The Logo of our Fraternity was designed by Godfather Rice & Godfather Gordon in 2011 and incorporates the traditional cross of the Knights of Malta, the Iron Cross, and the modern Maltese Cross. These symbols blend together in our Fraternity Logo in order to pay homage the evolution of the fire service.
Origin of the Maltese Cross
The Order of St. John of Jerusalem began during the early 12th century as a group of Benedictine monks that had set up a hospital in Jerusalem after the First Crusade. The order's responsibilities transformed from healers to defenders of the Holy Land as Muslim forces began to invade the region. After the Fall of Jerusalem in 1187, the Order eventually moved to the island of Malta in the Mediterranean Sea, and became known as the Knights of Malta. The symbol of the knights was an eight pointed star that became known as the Maltese Cross.
Origin of the Iron Cross
The Iron Cross also traces its origin back to Jerusalem during the 12th century, and to the Order of St. John of Jerusalem. The first Iron Cross was designed by Kaiser Frederic Wilhelm and was awarded in March of 1813 in the German city of Breslau as a campaign medal for acts of heroism. During the Napoleonic Wars, King Frederick William III of Prussia began awarding the Iron cross to soldiers who fought bravely against the invading French armies. Thanks to the negative impact German dictator Adolf Hitler has left upon civilization, the significance of the Iron Cross has become somewhat tainted. Prior to Hitler however, it has always been a glorious medal that represents Bravery, Heroism, and Leadership.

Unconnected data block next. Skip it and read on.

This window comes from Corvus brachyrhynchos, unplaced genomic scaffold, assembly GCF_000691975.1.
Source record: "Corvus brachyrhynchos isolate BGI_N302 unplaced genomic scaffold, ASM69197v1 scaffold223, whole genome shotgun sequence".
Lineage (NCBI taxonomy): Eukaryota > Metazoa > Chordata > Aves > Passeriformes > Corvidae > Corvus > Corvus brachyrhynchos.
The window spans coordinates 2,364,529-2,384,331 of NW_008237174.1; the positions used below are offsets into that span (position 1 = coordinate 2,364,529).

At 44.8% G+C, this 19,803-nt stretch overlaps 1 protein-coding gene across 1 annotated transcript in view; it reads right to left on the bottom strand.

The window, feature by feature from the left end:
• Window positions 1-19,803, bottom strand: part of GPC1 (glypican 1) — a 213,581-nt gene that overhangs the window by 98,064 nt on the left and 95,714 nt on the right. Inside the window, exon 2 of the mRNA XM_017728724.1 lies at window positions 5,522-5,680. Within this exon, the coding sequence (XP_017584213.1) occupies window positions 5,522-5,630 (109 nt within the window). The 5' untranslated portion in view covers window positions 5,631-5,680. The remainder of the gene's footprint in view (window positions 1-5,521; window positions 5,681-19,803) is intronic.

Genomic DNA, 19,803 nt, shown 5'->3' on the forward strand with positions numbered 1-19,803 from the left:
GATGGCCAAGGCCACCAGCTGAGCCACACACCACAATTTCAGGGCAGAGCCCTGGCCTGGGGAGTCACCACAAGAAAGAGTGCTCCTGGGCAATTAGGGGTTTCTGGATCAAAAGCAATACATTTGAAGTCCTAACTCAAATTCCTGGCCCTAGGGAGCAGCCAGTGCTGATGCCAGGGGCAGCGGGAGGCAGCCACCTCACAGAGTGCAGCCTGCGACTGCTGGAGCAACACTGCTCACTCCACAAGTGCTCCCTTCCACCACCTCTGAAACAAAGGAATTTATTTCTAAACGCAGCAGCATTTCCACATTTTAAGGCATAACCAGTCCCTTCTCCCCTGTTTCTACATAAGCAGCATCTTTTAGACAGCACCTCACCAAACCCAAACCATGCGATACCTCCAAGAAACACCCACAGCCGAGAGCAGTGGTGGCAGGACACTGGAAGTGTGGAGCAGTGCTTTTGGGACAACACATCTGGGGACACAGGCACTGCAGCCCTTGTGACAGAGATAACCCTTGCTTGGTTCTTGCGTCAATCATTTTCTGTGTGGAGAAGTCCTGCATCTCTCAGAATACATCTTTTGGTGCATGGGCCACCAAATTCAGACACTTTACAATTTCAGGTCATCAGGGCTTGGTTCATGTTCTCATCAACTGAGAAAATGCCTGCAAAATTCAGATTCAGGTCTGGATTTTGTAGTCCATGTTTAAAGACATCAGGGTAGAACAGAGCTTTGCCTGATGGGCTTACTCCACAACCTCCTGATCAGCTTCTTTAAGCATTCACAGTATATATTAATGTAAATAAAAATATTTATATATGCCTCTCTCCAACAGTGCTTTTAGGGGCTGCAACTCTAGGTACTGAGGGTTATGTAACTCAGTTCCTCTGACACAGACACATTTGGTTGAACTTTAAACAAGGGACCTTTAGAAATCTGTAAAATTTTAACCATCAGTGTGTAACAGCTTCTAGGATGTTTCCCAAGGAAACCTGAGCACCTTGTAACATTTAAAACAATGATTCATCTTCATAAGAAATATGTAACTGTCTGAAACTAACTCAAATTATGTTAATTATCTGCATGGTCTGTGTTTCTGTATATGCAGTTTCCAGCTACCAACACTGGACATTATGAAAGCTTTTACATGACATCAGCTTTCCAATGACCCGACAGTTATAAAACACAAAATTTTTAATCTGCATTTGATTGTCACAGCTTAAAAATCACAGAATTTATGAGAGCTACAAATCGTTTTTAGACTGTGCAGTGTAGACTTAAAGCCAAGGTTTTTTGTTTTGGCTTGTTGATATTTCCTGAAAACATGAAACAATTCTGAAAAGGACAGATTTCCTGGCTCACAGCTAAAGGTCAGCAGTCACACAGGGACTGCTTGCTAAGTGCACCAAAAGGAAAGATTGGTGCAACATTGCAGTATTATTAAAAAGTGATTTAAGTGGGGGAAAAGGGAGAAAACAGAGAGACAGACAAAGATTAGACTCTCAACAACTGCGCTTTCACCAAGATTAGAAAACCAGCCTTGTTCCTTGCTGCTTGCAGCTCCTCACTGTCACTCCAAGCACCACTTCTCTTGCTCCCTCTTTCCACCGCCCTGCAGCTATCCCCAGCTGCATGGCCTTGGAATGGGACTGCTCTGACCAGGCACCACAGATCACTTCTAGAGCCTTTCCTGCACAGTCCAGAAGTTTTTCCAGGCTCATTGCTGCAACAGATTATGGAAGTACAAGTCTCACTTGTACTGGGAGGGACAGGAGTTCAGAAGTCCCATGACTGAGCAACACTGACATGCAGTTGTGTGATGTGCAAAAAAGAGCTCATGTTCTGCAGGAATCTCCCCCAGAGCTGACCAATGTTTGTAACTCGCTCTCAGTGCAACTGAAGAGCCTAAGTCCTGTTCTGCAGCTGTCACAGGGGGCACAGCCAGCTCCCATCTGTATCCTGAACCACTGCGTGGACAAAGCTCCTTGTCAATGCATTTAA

Adoption by the Fire Service
The Maltese Cross was first adopted by the Fire Department of New York in 1865, according to author Gary Urbanowicz in his book "Badges of the Bravest". The symbol of the Knights of Malta was chosen because of a legend involving a battle between the knights and Saracen forces during the invasion of the Holy Land. During this battle, Saracen forces began using naphtha, a highly flammable liquid, to ignite the knights in a wave of flame. The knights who escaped the blaze quickly rushed to the aid of their brethren, and extinguished the flames. This story became a representation of the courage of firefighters in the United States.